16 the root

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Burns seem to have gone carefully over the historical ground on which they profess to have built their superstructures. They have simplified the problem at the expense of truth, by assuming that all the rancorous and spiteful rumours promulgated while Burns was alive, or shortly after his death, and perpetuated by his earliest biographers, were supported by authentic and trustworthy evidence. This is not the case. His character has become cleared of much calumny in the estimation of those who have done him the justice of going to original sources for information, and the infidelity, profanity, and licentiousness with which it was long the habit to charge him as a writer, are now seen to be virtues rather than vices when the comparative method of criticism is followed. None the less it is admitted that Burns had serious faults and failings; and as some conscientious persons still refuse, because of that fact, to accept him as a religious man or a teacher of religious principle, I shall try briefly to explain all that such an admission in my opinion signifies.

Whatever failings Burns exhibited are all adequately explained by the manners of his time, the misfortunes of his lot, and the character of his constitution-factors too seldom duly allowed for in solving the problem of his life. What have been called his irreligion and immorality were but the reflection of his age—a reflection that pales before the lustre of the light that shone forth from the inherent superiority of his individual gifts and virtues. The secret of his strength lies in his genius; the secret of his weakness is to be found in his circumstances. Both must be understood in order to form a just estimate of the religious spirit and influence of his writings. Certainly when the character of those circumstances is fully and fairly considered, the charges which have been advanced against him are by no means so forceful or serious as they at first sight appear. No vice or vicious tendency characterised his conduct in early manhood. Indeed, till his twenty-third year he seems to have been moodily pious, and expressed a strong desire to be rid of life, being, as he said, “ heartily tired of it.” This melancholy, the result of overwork upon a nervous temperament, never left him, and is the explanation of many of his reckless after-moods. His hours of hilarity illustrated the reaction from the mental gloom that a weakened constitution almost invariably induces in a strong, generous, and aspiring nature. But even were this explanation disallowed, and the whole indictment against Burns assumed to be true (an assumption which the most reliable evidence does not support), it has still to be remembered that the social habits of his time were very different from those of to-day. The standard of morality was inferior to that with which we are now familiar, and Burns cannot be judged as we should judge a contemporary writer. That he was in every respect better than his age is an undeniable fact, and is sufficient atonement for all his faults and follies. When it can be said of a man that his moral sense was keener, his honour more conspicuous, and his manliness nobler than those of his time, class, and country, we have indicated a stronger claim to praise than most great men possess. This claim can be fearlessly made on our poet's behalf, both in respect of his life and his work, and herein we have a sufficient answer to every charge that bigotry, prejudice, and prudery have preferred against him.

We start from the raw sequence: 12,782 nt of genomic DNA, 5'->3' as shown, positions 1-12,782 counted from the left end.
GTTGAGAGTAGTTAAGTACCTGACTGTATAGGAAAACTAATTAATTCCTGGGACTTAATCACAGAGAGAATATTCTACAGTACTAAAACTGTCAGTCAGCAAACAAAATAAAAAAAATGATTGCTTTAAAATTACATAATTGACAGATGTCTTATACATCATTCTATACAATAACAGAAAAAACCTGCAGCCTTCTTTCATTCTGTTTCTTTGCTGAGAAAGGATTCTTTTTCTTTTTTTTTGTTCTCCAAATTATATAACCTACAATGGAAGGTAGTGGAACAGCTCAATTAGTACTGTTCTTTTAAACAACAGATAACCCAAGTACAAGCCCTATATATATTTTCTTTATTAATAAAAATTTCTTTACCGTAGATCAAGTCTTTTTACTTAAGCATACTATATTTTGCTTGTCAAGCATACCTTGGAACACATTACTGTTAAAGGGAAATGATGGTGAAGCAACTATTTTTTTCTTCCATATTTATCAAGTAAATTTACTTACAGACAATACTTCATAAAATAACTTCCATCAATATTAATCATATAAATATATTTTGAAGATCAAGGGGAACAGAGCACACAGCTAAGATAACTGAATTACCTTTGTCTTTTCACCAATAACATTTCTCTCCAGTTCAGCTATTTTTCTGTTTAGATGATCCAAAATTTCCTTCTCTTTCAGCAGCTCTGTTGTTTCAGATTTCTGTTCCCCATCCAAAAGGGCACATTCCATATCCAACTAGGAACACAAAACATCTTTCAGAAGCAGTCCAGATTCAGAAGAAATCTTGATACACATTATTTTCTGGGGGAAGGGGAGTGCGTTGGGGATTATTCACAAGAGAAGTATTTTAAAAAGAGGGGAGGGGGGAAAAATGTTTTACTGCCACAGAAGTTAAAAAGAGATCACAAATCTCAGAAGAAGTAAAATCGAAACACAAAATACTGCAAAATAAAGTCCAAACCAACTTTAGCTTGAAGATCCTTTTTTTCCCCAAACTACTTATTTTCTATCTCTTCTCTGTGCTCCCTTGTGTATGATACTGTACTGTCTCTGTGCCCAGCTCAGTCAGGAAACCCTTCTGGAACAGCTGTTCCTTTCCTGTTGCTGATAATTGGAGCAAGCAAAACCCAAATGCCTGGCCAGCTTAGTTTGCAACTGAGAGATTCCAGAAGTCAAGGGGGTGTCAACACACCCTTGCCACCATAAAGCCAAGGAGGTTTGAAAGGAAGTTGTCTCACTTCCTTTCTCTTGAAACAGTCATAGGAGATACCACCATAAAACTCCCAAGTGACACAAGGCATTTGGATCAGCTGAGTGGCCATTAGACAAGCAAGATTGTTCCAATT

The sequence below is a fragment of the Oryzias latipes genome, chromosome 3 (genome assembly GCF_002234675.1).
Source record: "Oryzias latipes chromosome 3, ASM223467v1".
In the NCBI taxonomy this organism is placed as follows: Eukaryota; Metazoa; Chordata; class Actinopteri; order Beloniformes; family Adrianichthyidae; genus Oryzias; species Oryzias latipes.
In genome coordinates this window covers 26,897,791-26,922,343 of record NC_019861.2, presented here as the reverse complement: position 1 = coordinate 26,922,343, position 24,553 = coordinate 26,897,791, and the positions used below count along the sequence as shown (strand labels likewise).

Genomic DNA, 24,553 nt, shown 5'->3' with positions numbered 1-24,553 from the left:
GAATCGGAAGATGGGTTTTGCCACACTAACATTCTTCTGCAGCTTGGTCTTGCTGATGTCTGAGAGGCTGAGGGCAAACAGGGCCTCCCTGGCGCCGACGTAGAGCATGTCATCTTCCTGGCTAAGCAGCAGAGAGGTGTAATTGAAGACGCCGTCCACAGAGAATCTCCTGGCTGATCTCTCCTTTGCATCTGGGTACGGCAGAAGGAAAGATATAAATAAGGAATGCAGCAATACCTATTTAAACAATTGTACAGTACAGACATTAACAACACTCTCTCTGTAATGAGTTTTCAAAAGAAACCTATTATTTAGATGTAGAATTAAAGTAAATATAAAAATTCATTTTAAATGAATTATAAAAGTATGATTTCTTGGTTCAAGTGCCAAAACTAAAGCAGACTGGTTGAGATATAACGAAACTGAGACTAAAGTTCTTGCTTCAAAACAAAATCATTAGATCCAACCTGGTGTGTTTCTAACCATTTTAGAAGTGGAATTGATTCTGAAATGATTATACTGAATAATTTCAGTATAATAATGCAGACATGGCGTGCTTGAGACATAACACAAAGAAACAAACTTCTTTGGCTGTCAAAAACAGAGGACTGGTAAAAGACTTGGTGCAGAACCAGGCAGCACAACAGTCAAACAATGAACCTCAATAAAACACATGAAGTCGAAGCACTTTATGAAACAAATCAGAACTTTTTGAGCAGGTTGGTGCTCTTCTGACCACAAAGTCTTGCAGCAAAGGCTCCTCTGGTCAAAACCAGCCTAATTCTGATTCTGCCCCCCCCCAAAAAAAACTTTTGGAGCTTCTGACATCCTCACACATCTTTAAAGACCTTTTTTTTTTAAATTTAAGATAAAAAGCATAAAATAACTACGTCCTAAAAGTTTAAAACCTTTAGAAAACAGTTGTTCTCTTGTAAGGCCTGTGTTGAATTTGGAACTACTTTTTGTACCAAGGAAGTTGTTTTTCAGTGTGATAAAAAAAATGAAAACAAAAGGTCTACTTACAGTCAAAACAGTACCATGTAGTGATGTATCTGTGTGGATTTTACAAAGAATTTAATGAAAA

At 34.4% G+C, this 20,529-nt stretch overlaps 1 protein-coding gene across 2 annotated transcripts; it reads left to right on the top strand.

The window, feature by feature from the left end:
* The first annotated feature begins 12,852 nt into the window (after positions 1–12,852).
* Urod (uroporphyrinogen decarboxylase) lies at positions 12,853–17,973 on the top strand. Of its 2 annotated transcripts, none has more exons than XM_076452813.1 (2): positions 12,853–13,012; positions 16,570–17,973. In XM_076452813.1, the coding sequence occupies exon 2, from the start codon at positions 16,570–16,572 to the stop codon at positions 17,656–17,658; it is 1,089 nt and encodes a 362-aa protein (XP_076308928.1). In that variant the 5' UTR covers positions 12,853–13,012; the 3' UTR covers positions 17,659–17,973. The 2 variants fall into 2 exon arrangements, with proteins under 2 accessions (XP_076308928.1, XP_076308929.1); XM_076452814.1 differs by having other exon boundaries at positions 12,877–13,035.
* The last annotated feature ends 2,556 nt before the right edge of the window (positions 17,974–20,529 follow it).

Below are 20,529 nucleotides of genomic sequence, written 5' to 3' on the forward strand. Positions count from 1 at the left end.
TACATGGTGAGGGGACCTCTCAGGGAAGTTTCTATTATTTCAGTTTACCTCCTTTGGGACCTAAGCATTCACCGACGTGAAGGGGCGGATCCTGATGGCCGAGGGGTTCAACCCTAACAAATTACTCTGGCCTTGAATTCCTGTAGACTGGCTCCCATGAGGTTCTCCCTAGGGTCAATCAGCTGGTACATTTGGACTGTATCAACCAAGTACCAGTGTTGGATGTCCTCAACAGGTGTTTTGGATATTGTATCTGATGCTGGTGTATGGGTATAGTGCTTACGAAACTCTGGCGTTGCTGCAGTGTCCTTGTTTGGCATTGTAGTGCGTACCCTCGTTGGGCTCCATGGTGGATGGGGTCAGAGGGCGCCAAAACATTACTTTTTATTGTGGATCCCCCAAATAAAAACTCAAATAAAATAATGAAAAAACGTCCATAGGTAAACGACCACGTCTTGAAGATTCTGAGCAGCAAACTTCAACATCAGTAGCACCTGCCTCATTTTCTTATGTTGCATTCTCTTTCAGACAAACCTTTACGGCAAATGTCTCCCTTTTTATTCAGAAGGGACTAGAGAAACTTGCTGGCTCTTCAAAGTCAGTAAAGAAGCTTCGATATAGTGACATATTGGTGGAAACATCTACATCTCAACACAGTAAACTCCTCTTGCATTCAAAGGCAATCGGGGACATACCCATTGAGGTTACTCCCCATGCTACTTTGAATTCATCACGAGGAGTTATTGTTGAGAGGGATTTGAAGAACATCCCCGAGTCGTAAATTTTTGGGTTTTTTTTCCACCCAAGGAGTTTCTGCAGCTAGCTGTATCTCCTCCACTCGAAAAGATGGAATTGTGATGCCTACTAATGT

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His irreligion, however, was most clearly evinced, we are told, by his contemptuously satirical treatment of the beliefs, ordinances, and teachers of the Christian Church of his day. This is a charge that can be refuted only, we fear, at the expense

of the prejudices of many respectable religionists of our own day. For it is based on a misconception of what religion really is. In truth we are even now only slowly advancing to the position which Burns intelligently occupied a century ago. To him, religion was not a matter of theological creeds and ecclesiastical observances, but rather a divine reality, native to the human heart, and raised far above all differences of sect or belief. He recognised the absurdity of men trying to become religious by renouncing reason, and consigning conscience to the keeping of priests. Hence his ridicule, in the most cutting and brilliant satire, of the Old Light party in the Church, the adherents of which went to the extreme of orthodoxy and unreason. This satire was not prompted by a desire for personal revenge, as has frequently been insinuated.

While he was a mere youth he had come to be regarded as a heretic. Speaking of his boyhood he says :-“Polemical divinity about this time was putting the country half-mad, and I, ambitious of shining in conversation parties on Sundays between sermons, at funerals, etc., used a